As part of its initiative to strengthen the appeal of Netcenter to small businesses, Netscape said it is buying AtWeb, a provider of products and web-design management and marketing services to small and independent businesses. The acquisition will help integrate 600,000 small business websites with Netcenter's installed user base of 70 million.Netscape hopes to complete the acquisition in a stock deal by the end of 1999's first quarter. .
MICROSOFT AND Qualcomm have each invested $25m to form a joint company, WireLess Knowledge, aimed at expanding the availability of digital information over wireless devices, including telephones and handheld appliances. Cellphone operators in the US such as AT&T, BellSouth and Sprint have agreed to support the data service which could be in operation by April.
WireLess Knowledge aims to integrate different wireless networks and different devices through a network operating centre, allowing people to use digital phones, Windows-based desktop computers, and Windows CE- based handheld devices to connect to the Internet and corporate networks using Microsoft software. Microsoft and Qualcomm also said they will work to incorporate Windows CE into a forthcoming custom chip that Qualcomm can use in cell phone designs. They will also co-operate on integrating Windows CE into a variety of wireless devices.
APPLE AIMS to have a new version of QuickTime ready for release in January, expected to facilitate live audio and video streaming over the Internet and allow Apple to compete on features with Microsoft's NetShow streaming software. Despite current limitations, QuickTime is still installed in nearly 70 per cent of Windows PCs.
Meanwhile, Microsoft has released a patch to fix the support of QuickTime in its Windows media player. It said that it had not deliberately disabled the software, as alleged in the anti-trust case currently under way, but that the fault lay in bad programming and faulty design by Apple.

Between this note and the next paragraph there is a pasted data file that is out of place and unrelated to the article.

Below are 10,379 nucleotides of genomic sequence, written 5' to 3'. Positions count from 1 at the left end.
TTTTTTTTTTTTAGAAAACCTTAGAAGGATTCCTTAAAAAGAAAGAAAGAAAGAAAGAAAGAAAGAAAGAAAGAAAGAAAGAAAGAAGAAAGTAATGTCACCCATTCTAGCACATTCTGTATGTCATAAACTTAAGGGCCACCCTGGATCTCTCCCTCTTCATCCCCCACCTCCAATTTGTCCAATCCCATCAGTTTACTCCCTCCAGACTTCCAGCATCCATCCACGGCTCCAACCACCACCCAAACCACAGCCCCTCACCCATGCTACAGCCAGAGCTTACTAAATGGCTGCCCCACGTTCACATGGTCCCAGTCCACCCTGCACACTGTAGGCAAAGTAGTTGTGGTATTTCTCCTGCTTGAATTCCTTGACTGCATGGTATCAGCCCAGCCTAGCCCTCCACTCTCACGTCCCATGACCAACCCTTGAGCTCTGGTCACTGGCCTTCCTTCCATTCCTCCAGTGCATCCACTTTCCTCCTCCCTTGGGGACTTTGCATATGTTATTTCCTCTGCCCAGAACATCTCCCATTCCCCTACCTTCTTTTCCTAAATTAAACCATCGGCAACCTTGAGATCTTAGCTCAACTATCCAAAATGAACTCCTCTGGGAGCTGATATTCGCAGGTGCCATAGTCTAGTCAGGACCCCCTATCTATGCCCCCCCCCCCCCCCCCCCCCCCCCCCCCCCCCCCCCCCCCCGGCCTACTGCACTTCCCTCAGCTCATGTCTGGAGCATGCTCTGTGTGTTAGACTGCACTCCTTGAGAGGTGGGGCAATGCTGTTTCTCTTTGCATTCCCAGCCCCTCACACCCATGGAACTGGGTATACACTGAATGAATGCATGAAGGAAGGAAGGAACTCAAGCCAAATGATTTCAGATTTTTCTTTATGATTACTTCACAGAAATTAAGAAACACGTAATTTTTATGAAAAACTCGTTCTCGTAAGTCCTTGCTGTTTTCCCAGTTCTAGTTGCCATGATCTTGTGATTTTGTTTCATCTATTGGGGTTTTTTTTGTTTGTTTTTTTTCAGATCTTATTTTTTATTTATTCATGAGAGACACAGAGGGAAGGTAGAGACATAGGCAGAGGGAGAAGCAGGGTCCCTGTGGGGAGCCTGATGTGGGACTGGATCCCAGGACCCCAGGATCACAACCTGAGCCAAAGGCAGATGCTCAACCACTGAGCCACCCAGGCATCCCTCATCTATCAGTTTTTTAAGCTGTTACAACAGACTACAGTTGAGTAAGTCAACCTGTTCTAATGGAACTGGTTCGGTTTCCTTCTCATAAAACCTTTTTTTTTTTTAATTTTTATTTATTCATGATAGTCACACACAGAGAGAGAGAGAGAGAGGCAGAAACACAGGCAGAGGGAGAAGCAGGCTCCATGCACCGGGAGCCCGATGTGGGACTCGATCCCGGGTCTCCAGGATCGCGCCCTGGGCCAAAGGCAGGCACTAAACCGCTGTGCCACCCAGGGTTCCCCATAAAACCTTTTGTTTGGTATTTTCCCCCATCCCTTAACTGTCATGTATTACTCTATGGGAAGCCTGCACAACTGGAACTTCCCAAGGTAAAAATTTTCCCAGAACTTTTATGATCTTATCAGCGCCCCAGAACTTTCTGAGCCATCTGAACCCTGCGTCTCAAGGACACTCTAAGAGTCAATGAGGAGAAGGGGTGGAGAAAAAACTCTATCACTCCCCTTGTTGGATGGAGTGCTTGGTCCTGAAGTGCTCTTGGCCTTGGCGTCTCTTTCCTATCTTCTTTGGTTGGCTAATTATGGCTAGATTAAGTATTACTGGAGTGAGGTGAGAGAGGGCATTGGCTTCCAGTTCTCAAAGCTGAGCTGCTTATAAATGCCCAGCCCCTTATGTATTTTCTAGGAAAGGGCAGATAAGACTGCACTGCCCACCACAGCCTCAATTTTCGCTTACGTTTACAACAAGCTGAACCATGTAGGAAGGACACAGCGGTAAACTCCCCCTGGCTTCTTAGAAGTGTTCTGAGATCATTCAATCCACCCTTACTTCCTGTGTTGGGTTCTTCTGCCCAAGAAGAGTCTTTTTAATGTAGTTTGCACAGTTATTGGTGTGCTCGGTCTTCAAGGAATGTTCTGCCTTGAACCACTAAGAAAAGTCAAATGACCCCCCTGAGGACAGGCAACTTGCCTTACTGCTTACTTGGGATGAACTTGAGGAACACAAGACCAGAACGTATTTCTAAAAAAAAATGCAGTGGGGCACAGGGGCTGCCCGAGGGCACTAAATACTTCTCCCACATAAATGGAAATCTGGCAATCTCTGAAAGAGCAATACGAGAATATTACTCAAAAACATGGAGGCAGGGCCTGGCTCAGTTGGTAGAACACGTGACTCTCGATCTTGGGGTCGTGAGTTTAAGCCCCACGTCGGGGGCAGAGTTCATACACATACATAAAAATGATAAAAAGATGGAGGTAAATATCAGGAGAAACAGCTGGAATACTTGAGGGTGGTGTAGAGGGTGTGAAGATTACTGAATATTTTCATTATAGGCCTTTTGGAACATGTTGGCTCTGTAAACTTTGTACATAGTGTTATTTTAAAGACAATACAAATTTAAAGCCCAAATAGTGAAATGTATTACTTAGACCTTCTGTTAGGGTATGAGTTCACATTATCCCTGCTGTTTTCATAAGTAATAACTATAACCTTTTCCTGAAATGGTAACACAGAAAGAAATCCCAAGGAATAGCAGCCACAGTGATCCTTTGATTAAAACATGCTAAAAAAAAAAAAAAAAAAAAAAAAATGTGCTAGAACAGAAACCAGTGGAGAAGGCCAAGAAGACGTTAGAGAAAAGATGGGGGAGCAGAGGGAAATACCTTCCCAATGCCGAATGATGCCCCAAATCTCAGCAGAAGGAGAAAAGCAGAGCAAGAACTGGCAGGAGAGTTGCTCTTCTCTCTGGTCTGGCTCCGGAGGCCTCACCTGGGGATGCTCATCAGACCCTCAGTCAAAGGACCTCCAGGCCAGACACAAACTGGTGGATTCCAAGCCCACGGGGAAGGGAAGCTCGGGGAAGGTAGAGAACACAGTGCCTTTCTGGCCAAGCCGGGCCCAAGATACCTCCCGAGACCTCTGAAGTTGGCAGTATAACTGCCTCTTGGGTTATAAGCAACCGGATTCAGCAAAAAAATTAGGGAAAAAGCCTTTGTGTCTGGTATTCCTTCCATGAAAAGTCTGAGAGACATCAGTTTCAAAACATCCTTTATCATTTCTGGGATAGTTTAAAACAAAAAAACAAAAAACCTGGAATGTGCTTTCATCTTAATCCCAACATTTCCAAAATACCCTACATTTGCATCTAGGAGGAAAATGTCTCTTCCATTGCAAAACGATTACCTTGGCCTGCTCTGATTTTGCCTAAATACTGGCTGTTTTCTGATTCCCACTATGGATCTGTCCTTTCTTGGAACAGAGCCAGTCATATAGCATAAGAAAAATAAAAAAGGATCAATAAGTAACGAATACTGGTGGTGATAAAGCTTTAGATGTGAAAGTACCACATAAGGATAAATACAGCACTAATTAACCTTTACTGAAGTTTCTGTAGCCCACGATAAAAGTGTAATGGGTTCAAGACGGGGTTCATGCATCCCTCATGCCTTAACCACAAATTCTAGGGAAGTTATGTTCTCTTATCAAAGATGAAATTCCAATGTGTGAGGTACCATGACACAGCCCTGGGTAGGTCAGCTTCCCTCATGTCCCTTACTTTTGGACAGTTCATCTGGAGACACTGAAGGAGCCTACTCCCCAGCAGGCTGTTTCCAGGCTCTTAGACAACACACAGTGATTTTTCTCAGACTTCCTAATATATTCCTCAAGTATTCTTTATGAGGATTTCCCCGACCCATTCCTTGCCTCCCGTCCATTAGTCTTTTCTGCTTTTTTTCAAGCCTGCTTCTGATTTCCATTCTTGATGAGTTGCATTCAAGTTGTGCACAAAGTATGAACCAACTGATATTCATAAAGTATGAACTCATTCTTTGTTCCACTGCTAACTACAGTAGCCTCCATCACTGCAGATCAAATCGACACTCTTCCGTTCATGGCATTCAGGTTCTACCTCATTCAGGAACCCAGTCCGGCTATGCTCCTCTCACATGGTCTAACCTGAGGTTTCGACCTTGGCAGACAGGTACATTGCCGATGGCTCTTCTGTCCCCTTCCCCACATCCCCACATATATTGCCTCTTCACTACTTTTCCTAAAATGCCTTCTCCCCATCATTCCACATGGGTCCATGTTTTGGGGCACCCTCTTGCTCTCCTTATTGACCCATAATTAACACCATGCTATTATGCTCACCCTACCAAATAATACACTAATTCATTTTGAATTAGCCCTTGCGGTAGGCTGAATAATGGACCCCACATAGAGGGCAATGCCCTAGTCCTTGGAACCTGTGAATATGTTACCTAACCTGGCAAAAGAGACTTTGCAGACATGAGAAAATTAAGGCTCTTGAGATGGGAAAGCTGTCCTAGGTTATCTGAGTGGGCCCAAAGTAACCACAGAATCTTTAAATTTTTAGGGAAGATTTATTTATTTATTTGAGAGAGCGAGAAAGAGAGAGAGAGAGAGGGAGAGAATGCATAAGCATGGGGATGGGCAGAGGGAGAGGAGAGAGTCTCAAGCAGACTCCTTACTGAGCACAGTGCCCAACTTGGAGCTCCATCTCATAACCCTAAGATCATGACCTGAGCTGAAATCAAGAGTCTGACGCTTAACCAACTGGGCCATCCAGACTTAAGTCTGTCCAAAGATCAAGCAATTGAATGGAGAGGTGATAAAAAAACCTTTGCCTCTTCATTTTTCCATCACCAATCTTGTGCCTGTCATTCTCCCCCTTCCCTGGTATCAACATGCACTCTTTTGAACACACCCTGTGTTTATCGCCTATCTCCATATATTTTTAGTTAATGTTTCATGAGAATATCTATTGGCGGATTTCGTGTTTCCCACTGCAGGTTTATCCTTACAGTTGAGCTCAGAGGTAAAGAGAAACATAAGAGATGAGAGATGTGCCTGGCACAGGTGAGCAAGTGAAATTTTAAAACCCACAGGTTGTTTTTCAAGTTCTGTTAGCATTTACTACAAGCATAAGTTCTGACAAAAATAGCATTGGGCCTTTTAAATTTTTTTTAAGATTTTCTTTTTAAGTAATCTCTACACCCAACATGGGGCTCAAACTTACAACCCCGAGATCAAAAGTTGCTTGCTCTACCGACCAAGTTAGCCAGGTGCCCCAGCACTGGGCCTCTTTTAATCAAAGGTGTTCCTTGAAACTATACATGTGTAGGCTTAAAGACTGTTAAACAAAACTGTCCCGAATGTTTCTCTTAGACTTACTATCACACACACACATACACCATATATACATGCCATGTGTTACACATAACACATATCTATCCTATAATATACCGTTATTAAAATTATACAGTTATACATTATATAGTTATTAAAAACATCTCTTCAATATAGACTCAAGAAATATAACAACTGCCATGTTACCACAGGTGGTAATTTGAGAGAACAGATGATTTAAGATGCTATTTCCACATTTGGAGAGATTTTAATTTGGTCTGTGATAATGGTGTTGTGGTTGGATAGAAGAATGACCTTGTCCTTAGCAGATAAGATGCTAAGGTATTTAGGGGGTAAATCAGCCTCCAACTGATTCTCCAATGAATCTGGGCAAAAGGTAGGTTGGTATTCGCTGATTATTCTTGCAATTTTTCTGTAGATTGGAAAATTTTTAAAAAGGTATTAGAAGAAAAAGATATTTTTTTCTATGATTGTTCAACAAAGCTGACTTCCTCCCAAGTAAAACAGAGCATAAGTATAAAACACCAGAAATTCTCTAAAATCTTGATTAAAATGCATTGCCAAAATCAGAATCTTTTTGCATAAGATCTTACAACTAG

E-COMMERCE IN Britain received a boost last week with the opening of UK versions of two online travel sites. Microsoft's Expedia,
http://expedia.msn.co.uk and Travelocity, http://www.travelocity.co.uk, are both successful American sites tailoring their services for the British market. In the US, Expedia has sold one million tickets in two years, while Travelocity has sold 2.5 million and reports month-on-month sales rises of 37 per cent.
IBM last Wednesday unveiled the largest hard drives available for PCs. A 25Gb drive, the Deskstar 25GP, operating at 5,400 revolutions per minute, is designed for the consumer PC user. The 22Gb Deskstar 22GXP drive, operating at a faster 7,200 revolutions per minute, is targeted at video editors, engineers and scientists. The drives will be available in PCs on sale before Christmas in systems from IBM, Gateway and Hewlett-Packard. In the first quarter of next year, the drives will be widely available.
IBM has announced the formation of a new software company, Corepoint Technologies, offering customer service and management software integrating voicemail, the Web and database information. The focus on customer services software is part of a strategy shift as IBM targets the higher-profit computer services and software businesses, lessening its reliance on hardware sales.
ATTENTION IN the anti-trust trial brought against Microsoft by the US government turned to the so-called Wintel partnership between the software company and Intel. The Department of Justice (DOJ) said Microsoft had bullied Intel into dropping work on its own multimedia and Internet software. The DOJ argued that Microsoft feared Intel's Native Signal Processing (NSP) software, which used instructions from Intel's chips rather than Microsoft software code to make programs and applications run faster. In video excerpts, Bill Gates, Microsoft CEO, said its opposition was based on technical issues.
Steven McGeady, Intel's vice-president for content, said Microsoft made "credible and fairly terrifying" threats that support for Intel's MMX and P7 chips would be withheld if NSP development continued. McGeady said Microsoft had behaved similarly in trying to force Intel not to support Sun's Java programming language. Microsoft responded by using e-mail sent by McGeady to other companies to portray him as a disgruntled employee who held a grudge against Microsoft.